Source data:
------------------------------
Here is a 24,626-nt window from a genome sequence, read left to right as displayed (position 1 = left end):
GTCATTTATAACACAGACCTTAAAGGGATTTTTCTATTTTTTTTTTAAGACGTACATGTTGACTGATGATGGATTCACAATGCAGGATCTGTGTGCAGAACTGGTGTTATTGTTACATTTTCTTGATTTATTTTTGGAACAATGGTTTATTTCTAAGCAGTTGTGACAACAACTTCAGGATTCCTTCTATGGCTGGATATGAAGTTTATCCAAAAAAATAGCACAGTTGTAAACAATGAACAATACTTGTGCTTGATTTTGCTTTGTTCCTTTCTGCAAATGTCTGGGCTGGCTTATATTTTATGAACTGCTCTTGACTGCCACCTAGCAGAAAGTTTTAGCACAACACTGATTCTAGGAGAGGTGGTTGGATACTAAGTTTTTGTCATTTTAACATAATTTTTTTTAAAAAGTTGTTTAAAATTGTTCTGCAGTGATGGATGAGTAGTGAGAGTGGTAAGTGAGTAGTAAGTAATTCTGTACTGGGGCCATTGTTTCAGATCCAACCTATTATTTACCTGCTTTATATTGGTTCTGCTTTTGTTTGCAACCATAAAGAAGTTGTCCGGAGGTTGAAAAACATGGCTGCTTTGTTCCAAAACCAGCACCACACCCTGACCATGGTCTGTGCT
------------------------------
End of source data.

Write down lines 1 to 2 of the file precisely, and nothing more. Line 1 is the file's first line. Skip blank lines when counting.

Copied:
Here is a 24,626-nt window from a genome sequence, read left to right as displayed (position 1 = left end):
GTCATTTATAACACAGACCTTAAAGGGATTTTTCTATTTTTTTTTTAAGACGTACATGTTGACTGATGATGGATTCACAATGCAGGATCTGTGTGCAGAACTGGTGTTATTGTTACATTTTCTTGATTTATTTTTGGAACAATGGTTTATTTCTAAGCAGTTGTGACAACAACTTCAGGATTCCTTCTATGGCTGGATATGAAGTTTATCCAAAAAAATAGCACAGTTGTAAACAATGAACAATACTTGTGCTTGATTTTGCTTTGTTCCTTTCTGCAAATGTCTGGGCTGGCTTATATTTTATGAACTGCTCTTGACTGCCACCTAGCAGAAAGTTTTAGCACAACACTGATTCTAGGAGAGGTGGTTGGATACTAAGTTTTTGTCATTTTAACATAATTTTTTTTAAAAAGTTGTTTAAAATTGTTCTGCAGTGATGGATGAGTAGTGAGAGTGGTAAGTGAGTAGTAAGTAATTCTGTACTGGGGCCATTGTTTCAGATCCAACCTATTATTTACCTGCTTTATATTGGTTCTGCTTTTGTTTGCAACCATAAAGAAGTTGTCCGGAGGTTGAAAAACATGGCTGCTTTGTTCCAAAACCAGCACCACACCCTGACCATGGTCTGTGCT